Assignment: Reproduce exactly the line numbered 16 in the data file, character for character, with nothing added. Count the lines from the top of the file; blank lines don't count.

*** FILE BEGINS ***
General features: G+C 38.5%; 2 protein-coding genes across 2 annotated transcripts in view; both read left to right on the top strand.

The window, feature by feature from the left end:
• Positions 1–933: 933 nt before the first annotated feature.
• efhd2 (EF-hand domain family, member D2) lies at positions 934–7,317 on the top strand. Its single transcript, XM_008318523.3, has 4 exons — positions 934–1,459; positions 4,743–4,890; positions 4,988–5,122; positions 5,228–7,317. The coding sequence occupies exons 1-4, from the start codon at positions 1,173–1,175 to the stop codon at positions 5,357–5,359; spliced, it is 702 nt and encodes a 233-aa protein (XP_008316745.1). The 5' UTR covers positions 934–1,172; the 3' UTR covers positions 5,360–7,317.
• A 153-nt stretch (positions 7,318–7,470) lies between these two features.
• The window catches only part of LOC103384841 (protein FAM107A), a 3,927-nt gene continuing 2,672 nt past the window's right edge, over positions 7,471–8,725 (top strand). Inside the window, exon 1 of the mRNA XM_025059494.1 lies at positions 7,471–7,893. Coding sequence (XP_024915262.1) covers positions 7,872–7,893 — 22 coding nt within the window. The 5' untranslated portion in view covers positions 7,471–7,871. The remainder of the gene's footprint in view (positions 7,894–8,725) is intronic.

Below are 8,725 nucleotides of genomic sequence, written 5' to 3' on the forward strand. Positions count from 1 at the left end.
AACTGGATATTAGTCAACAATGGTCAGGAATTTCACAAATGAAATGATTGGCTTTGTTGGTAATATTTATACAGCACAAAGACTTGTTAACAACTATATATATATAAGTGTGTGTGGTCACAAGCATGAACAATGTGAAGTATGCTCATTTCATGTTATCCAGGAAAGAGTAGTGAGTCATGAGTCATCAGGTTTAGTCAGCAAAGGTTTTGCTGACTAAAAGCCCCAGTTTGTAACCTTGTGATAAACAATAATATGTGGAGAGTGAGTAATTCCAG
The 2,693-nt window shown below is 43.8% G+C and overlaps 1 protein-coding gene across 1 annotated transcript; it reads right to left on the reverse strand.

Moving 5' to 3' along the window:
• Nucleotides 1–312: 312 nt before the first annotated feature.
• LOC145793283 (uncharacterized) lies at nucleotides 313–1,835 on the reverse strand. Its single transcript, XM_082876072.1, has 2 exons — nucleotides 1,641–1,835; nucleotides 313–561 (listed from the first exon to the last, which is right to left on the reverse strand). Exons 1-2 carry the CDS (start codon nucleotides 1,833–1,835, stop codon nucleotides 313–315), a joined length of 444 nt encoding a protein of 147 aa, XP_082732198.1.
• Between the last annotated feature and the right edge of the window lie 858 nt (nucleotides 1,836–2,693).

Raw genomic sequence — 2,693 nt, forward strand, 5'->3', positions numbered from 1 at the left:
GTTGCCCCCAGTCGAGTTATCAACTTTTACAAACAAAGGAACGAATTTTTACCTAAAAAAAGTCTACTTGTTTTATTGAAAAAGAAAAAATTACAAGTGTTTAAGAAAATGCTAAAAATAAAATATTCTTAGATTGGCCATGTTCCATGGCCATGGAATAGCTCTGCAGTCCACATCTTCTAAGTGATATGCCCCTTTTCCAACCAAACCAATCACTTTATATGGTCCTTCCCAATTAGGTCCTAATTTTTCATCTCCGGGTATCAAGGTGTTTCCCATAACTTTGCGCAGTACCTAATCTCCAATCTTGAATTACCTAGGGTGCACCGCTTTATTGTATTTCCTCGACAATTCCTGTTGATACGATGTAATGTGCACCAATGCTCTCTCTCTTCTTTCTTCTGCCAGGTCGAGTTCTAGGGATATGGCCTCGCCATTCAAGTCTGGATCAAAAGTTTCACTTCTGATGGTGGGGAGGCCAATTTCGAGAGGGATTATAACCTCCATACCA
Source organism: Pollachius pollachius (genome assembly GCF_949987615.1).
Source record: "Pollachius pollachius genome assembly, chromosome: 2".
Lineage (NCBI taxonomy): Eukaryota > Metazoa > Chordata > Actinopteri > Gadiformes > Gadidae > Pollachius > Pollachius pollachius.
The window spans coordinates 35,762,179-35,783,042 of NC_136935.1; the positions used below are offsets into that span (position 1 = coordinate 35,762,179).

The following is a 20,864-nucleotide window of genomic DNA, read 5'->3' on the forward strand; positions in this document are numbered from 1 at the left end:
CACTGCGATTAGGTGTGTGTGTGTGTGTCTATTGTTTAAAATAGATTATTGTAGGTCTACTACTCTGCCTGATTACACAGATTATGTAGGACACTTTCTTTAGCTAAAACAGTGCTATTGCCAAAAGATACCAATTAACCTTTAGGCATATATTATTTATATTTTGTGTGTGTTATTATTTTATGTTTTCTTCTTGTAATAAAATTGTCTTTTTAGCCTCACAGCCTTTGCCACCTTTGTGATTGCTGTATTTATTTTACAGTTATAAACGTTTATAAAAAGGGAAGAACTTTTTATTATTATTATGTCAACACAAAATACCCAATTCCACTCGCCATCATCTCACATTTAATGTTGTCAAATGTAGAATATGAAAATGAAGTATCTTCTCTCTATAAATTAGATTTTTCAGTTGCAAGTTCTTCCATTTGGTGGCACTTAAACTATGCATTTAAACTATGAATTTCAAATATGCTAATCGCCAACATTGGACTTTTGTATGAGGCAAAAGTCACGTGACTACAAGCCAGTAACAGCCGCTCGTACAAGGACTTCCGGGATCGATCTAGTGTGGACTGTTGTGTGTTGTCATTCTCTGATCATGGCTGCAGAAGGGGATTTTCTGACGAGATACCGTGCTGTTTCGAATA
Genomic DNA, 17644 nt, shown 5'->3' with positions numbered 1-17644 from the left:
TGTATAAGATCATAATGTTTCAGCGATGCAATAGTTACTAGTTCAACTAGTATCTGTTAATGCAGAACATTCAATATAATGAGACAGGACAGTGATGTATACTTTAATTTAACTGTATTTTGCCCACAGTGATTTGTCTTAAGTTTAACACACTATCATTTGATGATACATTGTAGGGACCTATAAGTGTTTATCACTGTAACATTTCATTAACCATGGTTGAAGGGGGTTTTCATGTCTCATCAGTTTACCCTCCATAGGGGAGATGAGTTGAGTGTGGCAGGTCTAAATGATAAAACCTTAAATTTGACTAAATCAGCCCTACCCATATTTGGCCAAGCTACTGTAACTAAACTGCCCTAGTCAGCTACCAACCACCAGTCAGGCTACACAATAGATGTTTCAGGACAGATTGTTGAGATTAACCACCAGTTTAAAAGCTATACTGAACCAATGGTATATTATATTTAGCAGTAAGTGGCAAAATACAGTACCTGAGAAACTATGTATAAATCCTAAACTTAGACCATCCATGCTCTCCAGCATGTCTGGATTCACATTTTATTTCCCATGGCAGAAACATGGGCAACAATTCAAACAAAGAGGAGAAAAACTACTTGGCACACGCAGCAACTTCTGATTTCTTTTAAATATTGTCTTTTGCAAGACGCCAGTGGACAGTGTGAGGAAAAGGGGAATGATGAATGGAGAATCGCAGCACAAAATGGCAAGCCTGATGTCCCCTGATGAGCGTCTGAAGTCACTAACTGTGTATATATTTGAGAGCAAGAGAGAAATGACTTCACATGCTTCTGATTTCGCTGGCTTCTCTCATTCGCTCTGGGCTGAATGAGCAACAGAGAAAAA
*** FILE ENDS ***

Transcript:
Source organism: Pollachius pollachius (genome assembly GCF_949987615.1).